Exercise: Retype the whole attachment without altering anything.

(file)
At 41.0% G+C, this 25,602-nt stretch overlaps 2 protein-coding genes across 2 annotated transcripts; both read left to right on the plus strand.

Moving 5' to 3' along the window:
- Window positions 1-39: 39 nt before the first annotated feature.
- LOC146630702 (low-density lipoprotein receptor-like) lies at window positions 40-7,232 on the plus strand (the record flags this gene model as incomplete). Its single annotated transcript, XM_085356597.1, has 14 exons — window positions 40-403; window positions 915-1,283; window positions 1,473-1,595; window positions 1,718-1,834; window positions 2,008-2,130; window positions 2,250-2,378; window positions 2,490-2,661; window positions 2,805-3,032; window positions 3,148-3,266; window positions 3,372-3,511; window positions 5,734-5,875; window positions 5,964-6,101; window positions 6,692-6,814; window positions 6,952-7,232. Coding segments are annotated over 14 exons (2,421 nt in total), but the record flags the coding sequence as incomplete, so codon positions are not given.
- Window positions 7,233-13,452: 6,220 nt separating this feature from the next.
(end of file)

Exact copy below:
At 41.0% G+C, this 25,602-nt stretch overlaps 2 protein-coding genes across 2 annotated transcripts; both read left to right on the plus strand.

Moving 5' to 3' along the window:
- Window positions 1-39: 39 nt before the first annotated feature.
- LOC146630702 (low-density lipoprotein receptor-like) lies at window positions 40-7,232 on the plus strand (the record flags this gene model as incomplete). Its single annotated transcript, XM_085356597.1, has 14 exons — window positions 40-403; window positions 915-1,283; window positions 1,473-1,595; window positions 1,718-1,834; window positions 2,008-2,130; window positions 2,250-2,378; window positions 2,490-2,661; window positions 2,805-3,032; window positions 3,148-3,266; window positions 3,372-3,511; window positions 5,734-5,875; window positions 5,964-6,101; window positions 6,692-6,814; window positions 6,952-7,232. Coding segments are annotated over 14 exons (2,421 nt in total), but the record flags the coding sequence as incomplete, so codon positions are not given.
- Window positions 7,233-13,452: 6,220 nt separating this feature from the next.